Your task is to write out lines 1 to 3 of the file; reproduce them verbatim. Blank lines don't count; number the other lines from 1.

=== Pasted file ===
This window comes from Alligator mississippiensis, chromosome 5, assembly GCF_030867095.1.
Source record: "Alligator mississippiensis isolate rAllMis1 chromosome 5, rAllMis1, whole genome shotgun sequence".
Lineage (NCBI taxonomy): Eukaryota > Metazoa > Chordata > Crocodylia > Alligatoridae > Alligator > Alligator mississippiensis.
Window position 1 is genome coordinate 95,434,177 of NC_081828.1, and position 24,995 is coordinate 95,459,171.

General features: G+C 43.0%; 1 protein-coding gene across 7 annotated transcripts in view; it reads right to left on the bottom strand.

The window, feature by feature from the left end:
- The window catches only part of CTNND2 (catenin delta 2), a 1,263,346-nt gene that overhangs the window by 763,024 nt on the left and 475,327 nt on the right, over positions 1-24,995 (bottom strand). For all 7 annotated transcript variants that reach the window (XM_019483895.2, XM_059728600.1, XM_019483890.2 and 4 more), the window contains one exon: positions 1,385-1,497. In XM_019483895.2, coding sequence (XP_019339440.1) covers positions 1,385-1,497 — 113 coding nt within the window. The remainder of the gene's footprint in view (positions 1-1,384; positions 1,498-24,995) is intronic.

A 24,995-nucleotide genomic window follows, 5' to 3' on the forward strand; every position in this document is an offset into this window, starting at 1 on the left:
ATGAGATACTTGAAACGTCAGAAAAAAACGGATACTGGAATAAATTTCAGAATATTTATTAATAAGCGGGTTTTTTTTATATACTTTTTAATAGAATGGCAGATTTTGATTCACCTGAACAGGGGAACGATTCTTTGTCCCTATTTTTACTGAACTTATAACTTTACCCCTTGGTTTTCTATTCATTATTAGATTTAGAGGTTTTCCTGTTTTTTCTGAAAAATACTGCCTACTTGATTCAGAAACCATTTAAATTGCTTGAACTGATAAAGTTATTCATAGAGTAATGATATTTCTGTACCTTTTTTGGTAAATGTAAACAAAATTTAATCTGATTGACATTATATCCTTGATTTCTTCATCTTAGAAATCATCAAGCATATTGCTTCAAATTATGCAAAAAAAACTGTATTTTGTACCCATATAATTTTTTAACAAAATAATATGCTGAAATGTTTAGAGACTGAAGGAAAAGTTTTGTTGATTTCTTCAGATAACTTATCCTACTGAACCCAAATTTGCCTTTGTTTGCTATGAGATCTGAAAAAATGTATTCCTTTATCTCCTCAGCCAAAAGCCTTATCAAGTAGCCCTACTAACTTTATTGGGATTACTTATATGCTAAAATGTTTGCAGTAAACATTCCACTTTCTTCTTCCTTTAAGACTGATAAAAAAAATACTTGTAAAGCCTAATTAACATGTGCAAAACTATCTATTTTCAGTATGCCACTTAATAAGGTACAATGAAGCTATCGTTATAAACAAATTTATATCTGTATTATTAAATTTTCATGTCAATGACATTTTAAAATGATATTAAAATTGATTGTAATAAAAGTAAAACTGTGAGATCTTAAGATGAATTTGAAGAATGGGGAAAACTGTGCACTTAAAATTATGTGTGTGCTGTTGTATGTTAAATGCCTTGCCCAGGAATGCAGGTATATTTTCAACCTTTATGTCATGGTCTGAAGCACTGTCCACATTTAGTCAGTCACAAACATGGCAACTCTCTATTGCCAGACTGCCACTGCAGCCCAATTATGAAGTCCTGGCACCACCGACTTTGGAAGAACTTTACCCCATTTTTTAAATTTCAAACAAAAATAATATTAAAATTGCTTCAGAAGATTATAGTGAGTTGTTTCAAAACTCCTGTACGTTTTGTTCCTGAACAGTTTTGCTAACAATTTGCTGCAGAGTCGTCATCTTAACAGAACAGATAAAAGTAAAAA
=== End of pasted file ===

This window comes from Alligator mississippiensis, chromosome 5, assembly GCF_030867095.1.
Source record: "Alligator mississippiensis isolate rAllMis1 chromosome 5, rAllMis1, whole genome shotgun sequence".
Lineage (NCBI taxonomy): Eukaryota > Metazoa > Chordata > Crocodylia > Alligatoridae > Alligator > Alligator mississippiensis.